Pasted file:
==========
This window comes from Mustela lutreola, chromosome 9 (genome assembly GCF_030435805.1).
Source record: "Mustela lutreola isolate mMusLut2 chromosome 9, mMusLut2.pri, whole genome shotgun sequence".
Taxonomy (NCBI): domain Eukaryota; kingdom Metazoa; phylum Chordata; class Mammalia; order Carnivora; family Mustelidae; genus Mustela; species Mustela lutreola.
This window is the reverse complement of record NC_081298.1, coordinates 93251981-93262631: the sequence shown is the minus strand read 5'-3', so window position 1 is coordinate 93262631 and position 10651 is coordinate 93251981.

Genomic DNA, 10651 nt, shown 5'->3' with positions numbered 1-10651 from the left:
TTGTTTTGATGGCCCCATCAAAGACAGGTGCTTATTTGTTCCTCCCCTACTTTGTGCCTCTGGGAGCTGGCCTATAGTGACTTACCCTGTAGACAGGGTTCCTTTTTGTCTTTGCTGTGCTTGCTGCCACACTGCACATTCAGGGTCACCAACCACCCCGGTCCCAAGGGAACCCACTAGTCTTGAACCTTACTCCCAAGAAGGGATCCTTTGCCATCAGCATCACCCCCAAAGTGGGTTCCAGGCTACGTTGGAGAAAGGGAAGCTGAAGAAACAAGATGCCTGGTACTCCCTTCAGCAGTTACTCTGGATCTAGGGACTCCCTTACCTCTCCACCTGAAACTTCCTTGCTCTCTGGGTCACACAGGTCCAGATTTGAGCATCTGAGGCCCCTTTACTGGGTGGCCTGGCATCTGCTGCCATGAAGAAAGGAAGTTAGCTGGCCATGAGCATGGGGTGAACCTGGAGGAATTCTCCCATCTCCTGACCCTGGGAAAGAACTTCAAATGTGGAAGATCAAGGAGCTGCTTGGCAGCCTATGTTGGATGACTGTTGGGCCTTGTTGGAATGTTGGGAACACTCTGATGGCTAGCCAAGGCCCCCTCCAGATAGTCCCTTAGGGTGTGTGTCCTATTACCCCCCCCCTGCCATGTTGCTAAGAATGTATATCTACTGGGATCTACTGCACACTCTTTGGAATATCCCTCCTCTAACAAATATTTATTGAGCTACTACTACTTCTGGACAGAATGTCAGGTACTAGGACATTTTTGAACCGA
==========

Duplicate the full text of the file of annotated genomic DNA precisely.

This window comes from Mustela lutreola, chromosome 9 (genome assembly GCF_030435805.1).
Source record: "Mustela lutreola isolate mMusLut2 chromosome 9, mMusLut2.pri, whole genome shotgun sequence".
Taxonomy (NCBI): domain Eukaryota; kingdom Metazoa; phylum Chordata; class Mammalia; order Carnivora; family Mustelidae; genus Mustela; species Mustela lutreola.
This window is the reverse complement of record NC_081298.1, coordinates 93251981-93262631: the sequence shown is the minus strand read 5'-3', so window position 1 is coordinate 93262631 and position 10651 is coordinate 93251981.

Genomic DNA, 10651 nt, shown 5'->3' with positions numbered 1-10651 from the left:
TTGTTTTGATGGCCCCATCAAAGACAGGTGCTTATTTGTTCCTCCCCTACTTTGTGCCTCTGGGAGCTGGCCTATAGTGACTTACCCTGTAGACAGGGTTCCTTTTTGTCTTTGCTGTGCTTGCTGCCACACTGCACATTCAGGGTCACCAACCACCCCGGTCCCAAGGGAACCCACTAGTCTTGAACCTTACTCCCAAGAAGGGATCCTTTGCCATCAGCATCACCCCCAAAGTGGGTTCCAGGCTACGTTGGAGAAAGGGAAGCTGAAGAAACAAGATGCCTGGTACTCCCTTCAGCAGTTACTCTGGATCTAGGGACTCCCTTACCTCTCCACCTGAAACTTCCTTGCTCTCTGGGTCACACAGGTCCAGATTTGAGCATCTGAGGCCCCTTTACTGGGTGGCCTGGCATCTGCTGCCATGAAGAAAGGAAGTTAGCTGGCCATGAGCATGGGGTGAACCTGGAGGAATTCTCCCATCTCCTGACCCTGGGAAAGAACTTCAAATGTGGAAGATCAAGGAGCTGCTTGGCAGCCTATGTTGGATGACTGTTGGGCCTTGTTGGAATGTTGGGAACACTCTGATGGCTAGCCAAGGCCCCCTCCAGATAGTCCCTTAGGGTGTGTGTCCTATTACCCCCCCCCTGCCATGTTGCTAAGAATGTATATCTACTGGGATCTACTGCACACTCTTTGGAATATCCCTCCTCTAACAAATATTTATTGAGCTACTACTACTTCTGGACAGAATGTCAGGTACTAGGACATTTTTGAACCGA